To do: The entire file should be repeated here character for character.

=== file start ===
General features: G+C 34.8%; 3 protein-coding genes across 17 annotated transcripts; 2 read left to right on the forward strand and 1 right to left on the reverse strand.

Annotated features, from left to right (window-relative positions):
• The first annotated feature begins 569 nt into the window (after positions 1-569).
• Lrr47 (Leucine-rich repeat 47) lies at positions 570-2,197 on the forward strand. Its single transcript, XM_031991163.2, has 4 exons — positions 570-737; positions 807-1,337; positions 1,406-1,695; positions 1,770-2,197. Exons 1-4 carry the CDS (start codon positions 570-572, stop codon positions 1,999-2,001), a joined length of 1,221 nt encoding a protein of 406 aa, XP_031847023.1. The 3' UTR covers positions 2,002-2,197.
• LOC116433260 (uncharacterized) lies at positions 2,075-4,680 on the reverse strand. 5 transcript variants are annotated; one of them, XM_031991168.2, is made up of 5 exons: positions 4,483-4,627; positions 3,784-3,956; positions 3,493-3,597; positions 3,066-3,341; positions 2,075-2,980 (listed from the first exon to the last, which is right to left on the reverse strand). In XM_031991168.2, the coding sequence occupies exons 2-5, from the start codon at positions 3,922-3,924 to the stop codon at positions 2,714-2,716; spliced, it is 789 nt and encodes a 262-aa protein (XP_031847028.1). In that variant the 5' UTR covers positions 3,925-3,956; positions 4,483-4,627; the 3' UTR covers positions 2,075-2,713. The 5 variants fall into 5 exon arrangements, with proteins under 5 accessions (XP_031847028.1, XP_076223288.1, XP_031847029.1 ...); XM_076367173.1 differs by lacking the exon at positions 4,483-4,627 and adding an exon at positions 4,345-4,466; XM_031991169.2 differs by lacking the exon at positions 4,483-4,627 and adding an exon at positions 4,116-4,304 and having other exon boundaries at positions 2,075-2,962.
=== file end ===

General features: G+C 34.8%; 3 protein-coding genes across 17 annotated transcripts; 2 read left to right on the forward strand and 1 right to left on the reverse strand.

Annotated features, from left to right (window-relative positions):
• The first annotated feature begins 569 nt into the window (after positions 1-569).
• Lrr47 (Leucine-rich repeat 47) lies at positions 570-2,197 on the forward strand. Its single transcript, XM_031991163.2, has 4 exons — positions 570-737; positions 807-1,337; positions 1,406-1,695; positions 1,770-2,197. Exons 1-4 carry the CDS (start codon positions 570-572, stop codon positions 1,999-2,001), a joined length of 1,221 nt encoding a protein of 406 aa, XP_031847023.1. The 3' UTR covers positions 2,002-2,197.
• LOC116433260 (uncharacterized) lies at positions 2,075-4,680 on the reverse strand. 5 transcript variants are annotated; one of them, XM_031991168.2, is made up of 5 exons: positions 4,483-4,627; positions 3,784-3,956; positions 3,493-3,597; positions 3,066-3,341; positions 2,075-2,980 (listed from the first exon to the last, which is right to left on the reverse strand). In XM_031991168.2, the coding sequence occupies exons 2-5, from the start codon at positions 3,922-3,924 to the stop codon at positions 2,714-2,716; spliced, it is 789 nt and encodes a 262-aa protein (XP_031847028.1). In that variant the 5' UTR covers positions 3,925-3,956; positions 4,483-4,627; the 3' UTR covers positions 2,075-2,713. The 5 variants fall into 5 exon arrangements, with proteins under 5 accessions (XP_031847028.1, XP_076223288.1, XP_031847029.1 ...); XM_076367173.1 differs by lacking the exon at positions 4,483-4,627 and adding an exon at positions 4,345-4,466; XM_031991169.2 differs by lacking the exon at positions 4,483-4,627 and adding an exon at positions 4,116-4,304 and having other exon boundaries at positions 2,075-2,962.